Medicare Part D Prescription Drug Plan

Medicare Part D Prescription Drug Plan

MIT retirees age 65 and over (or those who are disabled and enrolled in Medicare) who enroll in one of the Medicare Supplemental Plans will automatically be enrolled in the Medicare Part D Prescription Drug Plan sponsored by MIT.

Note: Retirees under age 65 who enroll in an under 65 plan (MIT Traditional, MIT Choice or Blue Care Elect) will automatically be enrolled in the MIT active group Prescription Drug Benefit.

Why Does MIT Offer a Medicare Part D Plan?

Under Federal Health Care Reform, Medicare Part D prescription drug plans receive more federal funding than ever before. In addition, these plans are now entitled to discounts from manufacturers of brand name drugs, discounts that are not available to other plans. By converting our plan to a Medicare Part D plan, MIT is able to save money to help continue to pay for comprehensive health care benefits for you and your spouse/partner.

MIT will continue to sponsor your prescription drug coverage and Express Scripts, one of the largest pharmacy benefit companies in the country, will administer your plan. Your coverage conforms to the federal government's Medicare Part D guidelines – but there are no gaps in your coverage because of the "donut hole." (The "donut hole" is when a Medicare Part D plan stops paying benefits and participants are responsible for the full cost of their prescriptions.)

MIT Prescription Drug Copayments

  Retail Pharmacy
(30-, 60- or 90-day supply)*
Mail Order Pharmacy
(90-day supply)
Generic $8.00 $16.00
Brand name preferred $35.00 $50.00
Brand name non-preferred $50.00 $80.00

* You pay one co-payment per 30-day supply of medication.

Your premium could be higher based on your income

By law, some MIT plan participants may need to pay an extra premium for Medicare Part D prescription drug coverage if their income is more than $85,000 for a single tax-filer or more than $170,000 for a joint tax-filer. If this premium affects you, you will receive a letter from the Social Security Administration with the amount and payment options.

See Social Security's "Medicare Premiums: Rules for Higher Income Beneficiaries" for additional information or contact them directly at 1-800-772-1213, or TTY 1-800-325-0778. You can also visit the Social Security site to find the office closest to where you live.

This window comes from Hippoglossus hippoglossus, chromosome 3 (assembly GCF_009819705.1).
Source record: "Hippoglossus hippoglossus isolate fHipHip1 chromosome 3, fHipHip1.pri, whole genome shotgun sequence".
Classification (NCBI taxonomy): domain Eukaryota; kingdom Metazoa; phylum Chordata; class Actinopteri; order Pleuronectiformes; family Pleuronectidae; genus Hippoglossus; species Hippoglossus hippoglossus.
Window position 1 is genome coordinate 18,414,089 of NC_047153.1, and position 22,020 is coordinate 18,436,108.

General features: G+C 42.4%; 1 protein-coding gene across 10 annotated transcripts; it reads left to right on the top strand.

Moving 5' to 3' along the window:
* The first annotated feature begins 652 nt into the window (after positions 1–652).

What Do You Need to Do?

This prescription drug coverage goes hand in hand with MIT's medical coverage. If you decline MIT's prescription drug coverage, you will no longer have medical coverage through MIT and will therefore need to find new medical insurance. Also, if you decline prescription drug coverage, you will need to be sure you have creditable drug coverage elsewhere or you may be subject to a late enrollment penalty if you enroll in Medicare Part D at a later date.

You will receive a mailing from Express Scripts with full details about your prescription drug plan. You do not have to take any action. If you take no action, your MIT Supplemental health plan coverage will continue and your prescription drug coverage will continue to be administered by Express Scripts as a Medicare Part D Plan. If you want to opt out and decline coverage in MIT's prescription drug plan, you will need to call the MIT Benefits Office within 21 days. Again, remember that you will then need to make sure you have medical insurance as well as creditable prescription drug coverage elsewhere.

New ID Card

Only new enrollees will get a new ID card as well as participating network pharmacy information from Express Scripts for their prescription drug coverage in December. This card will be in addition to your medical ID card. Make sure to use your new Express Scripts ID card on and after January 1st, when you fill a prescription at a participating retail pharmacy.

What Happens if I Decide to Decline Coverage in MIT's Prescription Drug Plan?

This prescription drug coverage goes hand in hand with MIT's medical coverage. If you opt out of MIT's prescription coverage, you will no longer have medical coverage through MIT and will therefore need to find new medical insurance. Also, if you choose to opt out of this coverage, you should consider joining a new prescription drug plan as soon as possible.

If you decide not to join a prescription drug plan and have opted out of this coverage, you may be subject to a late enrollment penalty if you choose to join a Part D prescription plan later. For more information regarding Medicare visit www.medicare.gov or call Medicare directly at 1-800-MEDICARE (1-800-633-4227) TTY 1-877-486-2048.